Scientific Assumptions

For a long time, science has operated on the assumption that nature is ruled by causality. What this means, however, is by no means clear to philosophers, and has become a major philosophical debate during the 20th century. Wittgenstein is one of the more prominent skeptics. He argues in the Tractatus that when we scientifically explain something, we try to […]

Holidays in the Bay Area

The holiday season starts with Thanksgiving (end of November) and lasts throughout December. It includes Hannukah,  the Winter solstice, Kwanzaa, Christmas, as well as a few other memorable events, like our tribute to consumerism, Black Friday. This year was extreme: The worst wildfire season in California’s history killed many people and filled the Bay Area with fire smoke for days. It […]

Challenges of the Anthropocene

This paper draws on early twentieth-century philosophical anthropology as well as cognitive science and evolutionary anthropology to examine how humans compensated for their biological under-determination by becoming second-natured, empathetic, cooperative, symbol-using creatures. Examining the capacities for cooperation that emerged in our evolutionary history may help clarify our thinking about contemporary problems that require collective decisions.

The History of South East Asia

Southeast Asia is an extremely diverse region on Earth. It consists of many large and small ecological areas. It has a staggering variety of economic, social, and cultural niches. Hundreds of ethnic groups and languages coexist in the space between the two large cultural neighbors, India and China. Over the centuries, the region has been colonized by the Europeans, and in the aftermath, it has developed its independence with a strong underlying sense of unity. unity,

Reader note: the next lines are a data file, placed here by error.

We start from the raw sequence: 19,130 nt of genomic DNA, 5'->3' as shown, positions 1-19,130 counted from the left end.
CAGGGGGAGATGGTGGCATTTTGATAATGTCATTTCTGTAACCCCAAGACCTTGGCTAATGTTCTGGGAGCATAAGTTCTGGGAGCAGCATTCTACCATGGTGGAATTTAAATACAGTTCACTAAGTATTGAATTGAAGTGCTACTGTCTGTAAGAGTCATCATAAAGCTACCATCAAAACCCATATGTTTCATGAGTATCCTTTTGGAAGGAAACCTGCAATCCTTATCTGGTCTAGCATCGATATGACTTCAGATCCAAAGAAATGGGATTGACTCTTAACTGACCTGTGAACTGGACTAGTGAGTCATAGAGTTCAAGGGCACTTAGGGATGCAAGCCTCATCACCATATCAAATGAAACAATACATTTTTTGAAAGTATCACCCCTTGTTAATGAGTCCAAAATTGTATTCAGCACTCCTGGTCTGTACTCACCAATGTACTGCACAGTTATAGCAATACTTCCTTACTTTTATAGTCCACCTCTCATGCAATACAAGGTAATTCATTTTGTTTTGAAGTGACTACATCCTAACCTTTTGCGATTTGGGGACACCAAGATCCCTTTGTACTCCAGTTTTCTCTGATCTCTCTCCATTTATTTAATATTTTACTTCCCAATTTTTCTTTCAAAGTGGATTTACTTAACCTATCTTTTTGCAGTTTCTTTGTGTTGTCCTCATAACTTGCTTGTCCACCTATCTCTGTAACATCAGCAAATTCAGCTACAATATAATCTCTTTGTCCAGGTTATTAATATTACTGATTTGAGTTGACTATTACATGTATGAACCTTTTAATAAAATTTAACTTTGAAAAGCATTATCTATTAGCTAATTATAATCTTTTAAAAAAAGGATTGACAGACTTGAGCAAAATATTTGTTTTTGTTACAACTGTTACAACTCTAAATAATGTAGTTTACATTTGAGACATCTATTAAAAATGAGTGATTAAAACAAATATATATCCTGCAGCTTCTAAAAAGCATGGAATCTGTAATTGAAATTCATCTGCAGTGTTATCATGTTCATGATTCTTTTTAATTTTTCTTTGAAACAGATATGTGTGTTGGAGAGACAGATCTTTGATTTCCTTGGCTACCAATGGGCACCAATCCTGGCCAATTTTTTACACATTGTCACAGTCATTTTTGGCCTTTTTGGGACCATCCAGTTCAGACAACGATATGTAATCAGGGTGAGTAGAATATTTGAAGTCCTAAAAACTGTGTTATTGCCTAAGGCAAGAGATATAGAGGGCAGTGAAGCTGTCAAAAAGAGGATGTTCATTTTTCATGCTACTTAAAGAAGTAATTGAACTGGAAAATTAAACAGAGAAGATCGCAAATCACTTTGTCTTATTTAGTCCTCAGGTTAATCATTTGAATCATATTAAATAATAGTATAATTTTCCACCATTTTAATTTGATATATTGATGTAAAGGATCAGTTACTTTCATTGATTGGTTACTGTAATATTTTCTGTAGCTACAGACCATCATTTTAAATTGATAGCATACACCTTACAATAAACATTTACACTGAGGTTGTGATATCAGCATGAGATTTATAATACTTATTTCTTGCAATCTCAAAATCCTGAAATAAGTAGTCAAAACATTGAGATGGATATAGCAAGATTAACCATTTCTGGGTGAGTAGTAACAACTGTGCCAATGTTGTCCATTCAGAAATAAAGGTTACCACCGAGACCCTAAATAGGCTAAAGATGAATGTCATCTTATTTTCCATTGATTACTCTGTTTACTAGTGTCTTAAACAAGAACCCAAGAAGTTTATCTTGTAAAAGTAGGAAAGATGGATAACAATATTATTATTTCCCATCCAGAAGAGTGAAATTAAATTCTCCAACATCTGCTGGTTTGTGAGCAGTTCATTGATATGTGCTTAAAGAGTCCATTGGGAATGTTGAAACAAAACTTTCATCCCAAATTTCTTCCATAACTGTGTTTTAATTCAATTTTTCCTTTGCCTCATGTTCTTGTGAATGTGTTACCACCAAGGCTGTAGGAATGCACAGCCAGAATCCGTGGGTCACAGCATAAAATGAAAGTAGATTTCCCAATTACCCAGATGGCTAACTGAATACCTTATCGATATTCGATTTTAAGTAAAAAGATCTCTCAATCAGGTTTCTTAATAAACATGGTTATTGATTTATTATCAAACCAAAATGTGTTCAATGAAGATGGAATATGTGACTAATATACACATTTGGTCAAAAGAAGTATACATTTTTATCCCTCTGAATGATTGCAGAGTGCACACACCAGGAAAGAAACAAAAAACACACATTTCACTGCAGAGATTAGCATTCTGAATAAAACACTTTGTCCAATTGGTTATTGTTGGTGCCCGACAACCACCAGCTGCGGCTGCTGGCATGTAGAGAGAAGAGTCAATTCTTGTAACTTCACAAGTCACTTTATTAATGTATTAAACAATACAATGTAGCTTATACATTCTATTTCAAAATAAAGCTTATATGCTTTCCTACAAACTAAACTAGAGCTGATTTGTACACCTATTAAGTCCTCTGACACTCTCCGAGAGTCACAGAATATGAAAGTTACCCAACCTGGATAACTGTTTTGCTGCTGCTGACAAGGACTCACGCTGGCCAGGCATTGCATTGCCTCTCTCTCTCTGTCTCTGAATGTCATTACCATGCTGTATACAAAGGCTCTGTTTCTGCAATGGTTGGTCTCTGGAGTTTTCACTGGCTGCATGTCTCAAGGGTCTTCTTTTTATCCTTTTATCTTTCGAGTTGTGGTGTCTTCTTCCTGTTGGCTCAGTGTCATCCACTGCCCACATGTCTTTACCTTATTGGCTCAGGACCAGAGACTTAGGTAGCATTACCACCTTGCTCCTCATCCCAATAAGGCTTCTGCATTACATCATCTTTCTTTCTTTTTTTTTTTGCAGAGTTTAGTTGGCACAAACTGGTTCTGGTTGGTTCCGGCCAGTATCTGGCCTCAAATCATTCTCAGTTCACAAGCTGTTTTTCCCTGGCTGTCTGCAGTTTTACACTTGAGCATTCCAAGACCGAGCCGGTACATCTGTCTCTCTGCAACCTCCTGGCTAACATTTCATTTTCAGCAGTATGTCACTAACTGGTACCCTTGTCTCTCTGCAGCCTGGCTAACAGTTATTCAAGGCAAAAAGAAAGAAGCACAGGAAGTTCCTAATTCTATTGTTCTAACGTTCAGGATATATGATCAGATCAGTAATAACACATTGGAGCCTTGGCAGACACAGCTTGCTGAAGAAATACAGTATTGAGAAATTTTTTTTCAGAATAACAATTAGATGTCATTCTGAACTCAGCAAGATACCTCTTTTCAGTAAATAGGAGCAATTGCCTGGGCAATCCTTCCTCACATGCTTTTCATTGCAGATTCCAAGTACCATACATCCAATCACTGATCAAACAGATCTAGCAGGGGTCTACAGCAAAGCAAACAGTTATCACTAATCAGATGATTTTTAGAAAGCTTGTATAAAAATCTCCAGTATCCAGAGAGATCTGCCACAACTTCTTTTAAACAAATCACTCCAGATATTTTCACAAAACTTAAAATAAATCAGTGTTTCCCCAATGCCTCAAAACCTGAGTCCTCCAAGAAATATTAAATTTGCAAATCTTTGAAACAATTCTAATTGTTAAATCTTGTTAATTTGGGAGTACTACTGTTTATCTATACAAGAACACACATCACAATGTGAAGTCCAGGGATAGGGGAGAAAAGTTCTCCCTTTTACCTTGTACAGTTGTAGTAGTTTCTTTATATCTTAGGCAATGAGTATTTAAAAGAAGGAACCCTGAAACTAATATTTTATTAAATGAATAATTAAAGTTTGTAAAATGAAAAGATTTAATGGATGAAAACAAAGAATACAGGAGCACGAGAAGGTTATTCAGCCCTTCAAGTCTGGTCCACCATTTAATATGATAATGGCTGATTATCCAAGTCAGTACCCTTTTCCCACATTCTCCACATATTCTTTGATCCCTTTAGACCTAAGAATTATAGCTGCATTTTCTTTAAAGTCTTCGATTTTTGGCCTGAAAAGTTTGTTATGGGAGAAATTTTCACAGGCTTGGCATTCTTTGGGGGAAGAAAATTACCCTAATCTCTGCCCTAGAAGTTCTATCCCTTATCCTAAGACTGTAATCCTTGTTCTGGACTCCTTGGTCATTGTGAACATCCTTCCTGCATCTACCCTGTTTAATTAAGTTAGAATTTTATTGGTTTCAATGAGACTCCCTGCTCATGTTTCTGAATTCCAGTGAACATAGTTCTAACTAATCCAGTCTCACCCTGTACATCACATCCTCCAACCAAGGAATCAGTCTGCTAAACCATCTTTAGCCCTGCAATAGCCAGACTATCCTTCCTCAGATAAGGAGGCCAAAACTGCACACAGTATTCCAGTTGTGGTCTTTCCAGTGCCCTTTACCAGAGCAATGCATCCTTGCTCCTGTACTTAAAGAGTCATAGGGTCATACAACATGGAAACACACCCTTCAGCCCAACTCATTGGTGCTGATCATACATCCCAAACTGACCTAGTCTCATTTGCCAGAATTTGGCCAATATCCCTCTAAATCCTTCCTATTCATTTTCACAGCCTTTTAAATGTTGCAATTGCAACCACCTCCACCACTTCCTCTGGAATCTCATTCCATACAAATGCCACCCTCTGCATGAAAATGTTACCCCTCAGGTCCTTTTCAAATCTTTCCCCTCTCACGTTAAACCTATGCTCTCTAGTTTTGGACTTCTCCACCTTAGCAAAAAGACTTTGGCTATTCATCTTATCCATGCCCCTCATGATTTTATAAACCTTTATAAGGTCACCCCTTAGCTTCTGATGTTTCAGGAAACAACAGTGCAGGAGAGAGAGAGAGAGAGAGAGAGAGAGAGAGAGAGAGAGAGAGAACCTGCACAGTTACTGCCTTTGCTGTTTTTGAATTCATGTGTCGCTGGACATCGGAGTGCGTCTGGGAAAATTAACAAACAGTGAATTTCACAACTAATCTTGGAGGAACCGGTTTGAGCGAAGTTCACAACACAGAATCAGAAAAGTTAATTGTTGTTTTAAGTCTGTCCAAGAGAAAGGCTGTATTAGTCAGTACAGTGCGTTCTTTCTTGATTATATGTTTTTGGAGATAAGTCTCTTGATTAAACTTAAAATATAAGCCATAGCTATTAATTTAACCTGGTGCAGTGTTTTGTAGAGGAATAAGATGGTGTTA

South East Asia

I became interested in South East Asia in recent years, and I traveled through the region during the summer of 2017. I live in the Bay Area of California,  which is increasingly influenced not only by China, but also by Vietnam, the Philippines, and Thailand. America’s identity is deeply intertwined with Asia: The American defeat in the Vietnam war changed […]

Humanistic Psychology

Humanistic psychology is a psychological perspective that emphasizes the study of the whole person. Humanistic psychologists look at human behavior not only through the eyes of the observer, but through the eyes of the person who acts, thinks, or experiences the world. They believe that an individual’s behavior cannot be separated from her feelings, her intentions, her self-image, or her […]

World Urbanization Trends

“The city allows you to become yourself by making a stranger of you.” We are experiencing a historical transition – human civilization will more and more coalesce into very large urban centers. Cities are the manifestation of the cultural, economic and social acceleration that we have experienced in the last century. In 1950 about 2/3 of the population worldwide lived in rural areas, and 1/3 in urban settlements. By 2050, we will roughly see the reverse distribution, with more than 6 billion people living in the crowded environment of urbanized areas.

Can Ethics be the First Philosophy?

Emmanuel Levinas is a unique philosopher in the 20th century. He redefines traditional philosophy by radically re-thinking it from the point of view of justice, which in his understanding originates in the encounter with the other. For Aristotle, the “first philosophy” is metaphysics: what is the meaning of the verb “to be.” This leads to a whole system of ontology that serves as the background to 2500 years of metaphysical thought.